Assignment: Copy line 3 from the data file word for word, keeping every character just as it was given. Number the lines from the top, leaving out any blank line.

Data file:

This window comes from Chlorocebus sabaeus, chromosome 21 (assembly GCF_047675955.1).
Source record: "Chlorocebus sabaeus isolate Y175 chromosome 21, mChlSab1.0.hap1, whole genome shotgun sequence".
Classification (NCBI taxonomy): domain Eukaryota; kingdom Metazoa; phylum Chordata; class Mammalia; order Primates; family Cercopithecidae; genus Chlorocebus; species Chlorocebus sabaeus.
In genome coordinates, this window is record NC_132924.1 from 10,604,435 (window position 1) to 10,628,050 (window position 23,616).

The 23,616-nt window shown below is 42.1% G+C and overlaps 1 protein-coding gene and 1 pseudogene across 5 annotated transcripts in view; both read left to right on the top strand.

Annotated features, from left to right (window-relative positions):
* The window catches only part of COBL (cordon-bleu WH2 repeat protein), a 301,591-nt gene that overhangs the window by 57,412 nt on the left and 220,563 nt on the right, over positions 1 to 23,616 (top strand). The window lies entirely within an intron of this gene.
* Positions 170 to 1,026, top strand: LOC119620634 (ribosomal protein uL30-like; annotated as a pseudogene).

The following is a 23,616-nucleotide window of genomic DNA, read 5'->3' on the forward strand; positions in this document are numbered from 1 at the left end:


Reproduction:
Classification (NCBI taxonomy): domain Eukaryota; kingdom Metazoa; phylum Chordata; class Mammalia; order Primates; family Cercopithecidae; genus Chlorocebus; species Chlorocebus sabaeus.